Cambridge CMOS offers IR sources for gas sensing

May 11, 2016 // By Peter Clarke
Cambridge CMOS offers IR sources for gas sensing
Cambridge CMOS Sensors Ltd. (Cambridge, England) has launched its CCS11xA infrared sources for optical gas sensing.

They are designed to operate across the wideband IR range (2 to 14-micron wavelength) and can be used to continually sense carbon dioxide, and ethanol vapors in non-dispersive infrared (NDIR) systems at low power.

The CCS11x range incorporates a novel plasmonic structure, based on a layer of metallic dots with a defined geometry that creates a resonant effect and increases optical emission. The devices also use a patented micro-hotplate design to deliver high optical emissions across a broad range of IR wavelengths with low drift. The plasmonic structure and the micro-hotplate are fabricated using a standard CMOS process.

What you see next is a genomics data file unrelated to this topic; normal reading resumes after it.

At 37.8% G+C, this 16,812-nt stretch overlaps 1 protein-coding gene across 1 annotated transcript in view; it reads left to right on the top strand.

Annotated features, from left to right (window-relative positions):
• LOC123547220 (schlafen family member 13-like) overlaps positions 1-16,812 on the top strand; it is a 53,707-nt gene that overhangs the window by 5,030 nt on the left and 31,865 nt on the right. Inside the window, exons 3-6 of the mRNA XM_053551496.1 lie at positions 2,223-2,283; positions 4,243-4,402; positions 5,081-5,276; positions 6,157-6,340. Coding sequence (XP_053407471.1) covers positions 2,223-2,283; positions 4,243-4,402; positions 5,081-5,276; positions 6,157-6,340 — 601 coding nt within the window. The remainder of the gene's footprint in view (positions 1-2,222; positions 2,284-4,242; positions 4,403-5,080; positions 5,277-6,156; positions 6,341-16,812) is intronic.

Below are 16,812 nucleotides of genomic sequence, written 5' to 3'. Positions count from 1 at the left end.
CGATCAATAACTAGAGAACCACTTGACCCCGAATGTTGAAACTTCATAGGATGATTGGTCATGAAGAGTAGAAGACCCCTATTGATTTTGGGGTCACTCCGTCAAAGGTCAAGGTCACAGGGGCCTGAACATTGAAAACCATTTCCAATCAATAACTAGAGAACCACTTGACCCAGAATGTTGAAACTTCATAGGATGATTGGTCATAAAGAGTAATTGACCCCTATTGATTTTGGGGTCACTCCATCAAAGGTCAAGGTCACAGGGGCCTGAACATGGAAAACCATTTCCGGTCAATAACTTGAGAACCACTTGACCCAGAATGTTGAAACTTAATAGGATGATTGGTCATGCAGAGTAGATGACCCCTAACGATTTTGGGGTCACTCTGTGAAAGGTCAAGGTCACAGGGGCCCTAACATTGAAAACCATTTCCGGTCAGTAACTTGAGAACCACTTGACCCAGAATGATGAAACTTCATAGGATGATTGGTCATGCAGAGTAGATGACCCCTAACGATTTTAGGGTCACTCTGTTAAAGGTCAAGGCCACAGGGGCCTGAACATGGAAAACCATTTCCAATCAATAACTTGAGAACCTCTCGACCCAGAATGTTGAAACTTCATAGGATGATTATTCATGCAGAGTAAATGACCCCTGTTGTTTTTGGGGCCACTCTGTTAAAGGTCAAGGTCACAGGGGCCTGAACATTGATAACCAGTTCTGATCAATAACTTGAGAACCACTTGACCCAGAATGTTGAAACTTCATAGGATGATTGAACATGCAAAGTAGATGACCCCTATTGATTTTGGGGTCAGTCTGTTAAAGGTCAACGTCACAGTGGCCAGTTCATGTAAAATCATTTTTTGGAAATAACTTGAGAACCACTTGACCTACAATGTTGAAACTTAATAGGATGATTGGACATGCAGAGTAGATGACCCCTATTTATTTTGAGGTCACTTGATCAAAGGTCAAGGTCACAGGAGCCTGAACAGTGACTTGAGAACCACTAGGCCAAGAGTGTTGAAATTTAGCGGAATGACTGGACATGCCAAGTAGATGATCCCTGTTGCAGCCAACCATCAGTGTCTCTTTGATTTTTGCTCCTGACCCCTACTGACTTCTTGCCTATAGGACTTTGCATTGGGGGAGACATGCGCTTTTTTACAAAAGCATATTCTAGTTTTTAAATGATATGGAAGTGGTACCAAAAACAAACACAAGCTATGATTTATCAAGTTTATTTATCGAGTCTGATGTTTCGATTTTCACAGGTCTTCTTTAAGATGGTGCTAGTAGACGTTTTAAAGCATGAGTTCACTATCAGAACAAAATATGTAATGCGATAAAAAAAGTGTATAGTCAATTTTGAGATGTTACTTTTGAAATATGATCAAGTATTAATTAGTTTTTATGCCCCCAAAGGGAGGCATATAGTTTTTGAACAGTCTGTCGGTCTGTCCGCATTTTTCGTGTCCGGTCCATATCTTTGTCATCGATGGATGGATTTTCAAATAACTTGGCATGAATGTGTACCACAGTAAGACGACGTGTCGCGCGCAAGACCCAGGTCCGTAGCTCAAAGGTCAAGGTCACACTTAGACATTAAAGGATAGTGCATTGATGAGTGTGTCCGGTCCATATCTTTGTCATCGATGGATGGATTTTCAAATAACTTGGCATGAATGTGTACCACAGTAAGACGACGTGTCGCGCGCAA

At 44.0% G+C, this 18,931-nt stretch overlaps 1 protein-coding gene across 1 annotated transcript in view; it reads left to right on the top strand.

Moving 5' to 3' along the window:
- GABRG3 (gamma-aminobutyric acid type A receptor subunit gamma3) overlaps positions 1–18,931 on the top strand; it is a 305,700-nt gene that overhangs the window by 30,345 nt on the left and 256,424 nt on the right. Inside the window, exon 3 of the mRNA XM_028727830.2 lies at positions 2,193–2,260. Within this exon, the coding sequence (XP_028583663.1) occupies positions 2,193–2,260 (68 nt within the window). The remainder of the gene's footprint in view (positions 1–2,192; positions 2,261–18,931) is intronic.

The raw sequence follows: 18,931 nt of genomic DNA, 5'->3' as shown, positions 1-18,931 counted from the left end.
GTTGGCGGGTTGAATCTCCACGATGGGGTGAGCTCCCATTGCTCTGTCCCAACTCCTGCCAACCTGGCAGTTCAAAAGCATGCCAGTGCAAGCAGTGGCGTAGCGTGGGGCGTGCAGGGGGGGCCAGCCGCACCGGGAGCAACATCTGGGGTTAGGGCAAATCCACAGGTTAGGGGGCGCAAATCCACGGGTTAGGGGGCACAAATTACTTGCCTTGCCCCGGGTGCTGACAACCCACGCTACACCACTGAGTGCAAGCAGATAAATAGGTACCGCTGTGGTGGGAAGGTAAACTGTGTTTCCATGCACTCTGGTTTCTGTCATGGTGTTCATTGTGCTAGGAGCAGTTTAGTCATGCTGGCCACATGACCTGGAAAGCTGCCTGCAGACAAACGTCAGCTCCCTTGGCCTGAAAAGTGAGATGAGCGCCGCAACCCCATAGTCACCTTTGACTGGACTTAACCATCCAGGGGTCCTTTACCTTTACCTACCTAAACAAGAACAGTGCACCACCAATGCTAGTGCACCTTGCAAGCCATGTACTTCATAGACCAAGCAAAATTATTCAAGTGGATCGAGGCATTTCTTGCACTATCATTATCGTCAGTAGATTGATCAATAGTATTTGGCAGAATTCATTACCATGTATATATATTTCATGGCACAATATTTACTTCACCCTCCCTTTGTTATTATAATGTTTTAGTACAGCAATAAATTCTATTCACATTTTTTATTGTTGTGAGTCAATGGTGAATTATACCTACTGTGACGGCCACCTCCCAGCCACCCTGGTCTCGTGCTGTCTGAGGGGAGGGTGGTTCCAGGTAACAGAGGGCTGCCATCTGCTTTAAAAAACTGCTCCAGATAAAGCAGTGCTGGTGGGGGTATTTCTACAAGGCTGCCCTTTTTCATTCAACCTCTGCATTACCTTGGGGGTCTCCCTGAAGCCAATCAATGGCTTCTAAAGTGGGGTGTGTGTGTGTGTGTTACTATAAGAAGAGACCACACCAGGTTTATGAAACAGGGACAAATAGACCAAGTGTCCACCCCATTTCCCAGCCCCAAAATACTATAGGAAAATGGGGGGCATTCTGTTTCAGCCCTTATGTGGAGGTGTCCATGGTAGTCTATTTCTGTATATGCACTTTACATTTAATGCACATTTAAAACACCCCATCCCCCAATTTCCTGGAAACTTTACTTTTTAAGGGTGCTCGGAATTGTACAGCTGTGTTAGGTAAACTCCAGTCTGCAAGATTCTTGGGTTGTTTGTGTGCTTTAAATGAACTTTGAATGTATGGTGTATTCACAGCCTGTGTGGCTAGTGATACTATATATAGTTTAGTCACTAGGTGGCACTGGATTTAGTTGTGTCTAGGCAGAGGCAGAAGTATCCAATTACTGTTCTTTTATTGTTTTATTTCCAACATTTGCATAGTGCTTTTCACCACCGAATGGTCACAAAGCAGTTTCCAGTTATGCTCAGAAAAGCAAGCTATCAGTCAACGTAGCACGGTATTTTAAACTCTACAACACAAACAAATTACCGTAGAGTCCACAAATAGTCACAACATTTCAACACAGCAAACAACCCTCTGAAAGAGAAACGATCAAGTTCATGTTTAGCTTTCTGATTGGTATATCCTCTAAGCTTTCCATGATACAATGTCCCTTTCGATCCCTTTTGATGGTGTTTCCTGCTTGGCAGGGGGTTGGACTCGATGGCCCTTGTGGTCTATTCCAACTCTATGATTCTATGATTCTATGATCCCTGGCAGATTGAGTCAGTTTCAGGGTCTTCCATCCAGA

The heater temperature can be controlled by appropriately adjusting the current or the supply voltage. It can be powered with low DC drive voltages and using pulse-width modulation (PWM).

Key product parameters for the CCS11x µBright family of infrared sources, Source: Cambridge CMOS Systems Ltd.

The CCS112A, CCS113A and CCS114A are available for sampling now in TO packages (TO46 and TO39) and available in volume in 3Q16.

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